Presentation at the 2014 Active Living Research Annual Conference.
Background and Purpose
Walking for transportation, which can include walking that takes place at the beginning or end of a trip taken by public transportation, can provide individuals with the opportunity to meet recommended levels of physical activity. Previous studies have demonstrated that individuals who walk to and from public transportation stops engage in more daily physical activity than those who do not.[1-5] More evidence is needed, however, to better understand the relationship between walking for transportation and public transportation use and more specifically, the mechanisms through which this relationship occurs. A growing body of evidence has also suggested that perceptions of built environment characteristics can influence walking for transportation.[6-8] Despite this evidence, little is known about how these perceived environmental factors influence public transportation use.
The aims of this study were to: (1) further assess the relationship between individual factors, public transportation use, and walking for transportation, specifically in a low-income community of color; and (2) examine the association among individual and perceived environmental factors and public transportation use.
This cross-sectional study was conducted in 2012. We used questionnaire data from 772 adults living in St. Louis, Missouri. We used the International Physical Activity Questionnaire long form to assess walking for transportation and public transportation use. The abbreviated Neighborhood Environment Walkability Scale was used to examine perceptions of the environment. Two different models were tested using multinomial logistic regression with walking for transportation and public transportation use as the outcome variables. Model 1 examined the association between individual factors and public transportation use with walking for transportation. Model 2 examined the association between individual and perceived environmental factors with public transportation use.
Most participants were women and adults less than 50 years old. The majority of the sample was employed outside of the home and 27% had an annual income less than $10,000.
Multinomial logistic regression analyses revealed that the odds of walking for transportation for 1-149 minutes/previous week and =150 minutes/previous week (OR=2.11, CI=1.31-3.40 and OR=2.08, CI=1.27-3.42, respectively) were higher for individuals who reported using public transportation 1-4 days in the previous week in comparison to individuals who did not use public transportation. Similarly, the use of public transportation for five or more days in the previous week was positively related to walking for transportation. Compared to individuals who did not use public transportation, individuals who used public transportation for five or more days in the previous week were 3.47 times more likely to walk for transportation for 1-149 minutes/previous week and 8.61 times more likely to walk for transportation for more than 150 minutes/previous week (CI=1.47-8.19 and CI=3.87-19.20, respectively).
Model 2 revealed that the odds of using public transportation more than once a week (1-4 days/previous week) was greater among individuals between 50-59 years old (OR=1.98, CI=1.06-3.70) in comparison to individuals between 18-29 years old. However, adults over 60 years old were less likely to use public transportation five or more days in the previous week (OR=.34, CI=.14-.86) compared to individuals between 18-29 years old. Employed individuals were less likely than unemployed individuals to use public transportation more than once a week (1-4 days/previous week: OR=.56, CI=.35-.92).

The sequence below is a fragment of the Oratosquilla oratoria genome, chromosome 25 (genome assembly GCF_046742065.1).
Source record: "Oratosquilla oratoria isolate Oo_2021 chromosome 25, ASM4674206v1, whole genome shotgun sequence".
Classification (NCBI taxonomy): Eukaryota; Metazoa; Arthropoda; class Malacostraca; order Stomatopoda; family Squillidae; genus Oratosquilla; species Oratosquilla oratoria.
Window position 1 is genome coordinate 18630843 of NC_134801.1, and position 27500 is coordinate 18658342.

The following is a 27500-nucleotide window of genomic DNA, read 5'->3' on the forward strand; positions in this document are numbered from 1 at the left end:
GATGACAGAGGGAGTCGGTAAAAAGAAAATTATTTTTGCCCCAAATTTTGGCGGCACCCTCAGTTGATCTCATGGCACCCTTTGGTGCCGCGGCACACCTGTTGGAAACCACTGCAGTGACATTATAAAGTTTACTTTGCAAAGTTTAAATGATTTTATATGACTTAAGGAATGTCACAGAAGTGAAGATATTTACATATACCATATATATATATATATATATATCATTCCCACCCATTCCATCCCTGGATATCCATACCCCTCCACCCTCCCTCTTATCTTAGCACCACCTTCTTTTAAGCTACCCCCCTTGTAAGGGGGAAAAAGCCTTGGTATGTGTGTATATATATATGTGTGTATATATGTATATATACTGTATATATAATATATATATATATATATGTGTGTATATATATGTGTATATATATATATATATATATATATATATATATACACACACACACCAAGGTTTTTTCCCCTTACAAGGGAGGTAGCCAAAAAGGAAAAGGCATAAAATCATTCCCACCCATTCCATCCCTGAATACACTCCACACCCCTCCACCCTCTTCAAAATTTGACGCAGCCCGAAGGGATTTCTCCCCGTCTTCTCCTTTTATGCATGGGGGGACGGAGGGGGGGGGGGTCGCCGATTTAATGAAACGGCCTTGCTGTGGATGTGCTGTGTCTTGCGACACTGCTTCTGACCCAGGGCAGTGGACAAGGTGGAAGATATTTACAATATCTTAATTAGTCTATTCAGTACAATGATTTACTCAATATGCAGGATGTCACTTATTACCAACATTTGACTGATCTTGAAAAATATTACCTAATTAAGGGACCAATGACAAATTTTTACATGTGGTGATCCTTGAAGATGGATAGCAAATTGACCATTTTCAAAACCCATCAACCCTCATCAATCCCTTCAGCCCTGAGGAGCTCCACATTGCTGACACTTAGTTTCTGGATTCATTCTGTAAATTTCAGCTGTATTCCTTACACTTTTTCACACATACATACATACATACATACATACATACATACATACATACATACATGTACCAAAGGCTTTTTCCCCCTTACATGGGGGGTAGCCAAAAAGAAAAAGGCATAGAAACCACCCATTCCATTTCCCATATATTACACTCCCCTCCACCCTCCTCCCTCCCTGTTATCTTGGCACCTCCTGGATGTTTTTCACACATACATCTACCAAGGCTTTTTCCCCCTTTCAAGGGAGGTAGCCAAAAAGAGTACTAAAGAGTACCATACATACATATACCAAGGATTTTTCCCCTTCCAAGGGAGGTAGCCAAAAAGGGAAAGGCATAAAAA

Participants who reported high traffic speed and high crime in their neighborhood were less likely to use public transportation. More specifically, individuals who reported that traffic exceeded the posted speed limits in their neighborhood were less likely to use public transportation for 1-4 days in the previous week (OR=.54, CI=.36-.81) compared to those who did not report high traffic speed in their neighborhood. Similarly, individuals who perceived high crime in their neighborhood had lower odds of using public transportation for more than five days in the previous week (OR=.50, CI=.28-.87) compared to those who did not report high crime.
Using a diverse sample of adults where many participants were unemployed and used public transportation as their primary mode of transport, we found that individuals that use public transportation more frequently are more likely to meet physical activity recommendations by walking for transportation. Our study results are consistent with earlier research demonstrating that regular public transportation use is associated with increased physical activity and that walking for transportation appears to occur in combination with public transportation.[1-5] Of the perceived environmental factors assessed, our study results indicated that high traffic speed and high neighborhood crime were negatively associated with public transportation use. To our knowledge, no studies to date have investigated the relationship between perceived built environment attributes and public transportation use.
Implications for Practice and Policy
Programs, policies, and infrastructure changes to improve the perception and actual safety from traffic and crime may be an important investment to increase public transportation use in similar urban communities, and thereby increase levels of walking.
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Support / Funding Source
This study was supported by the International Center for Advanced Renewable Energy and Sustainability at Washington University in St. Louis, Missouri (1660-94758A) and the John Hopkins Global Center on Childhood Obesity (2001656847).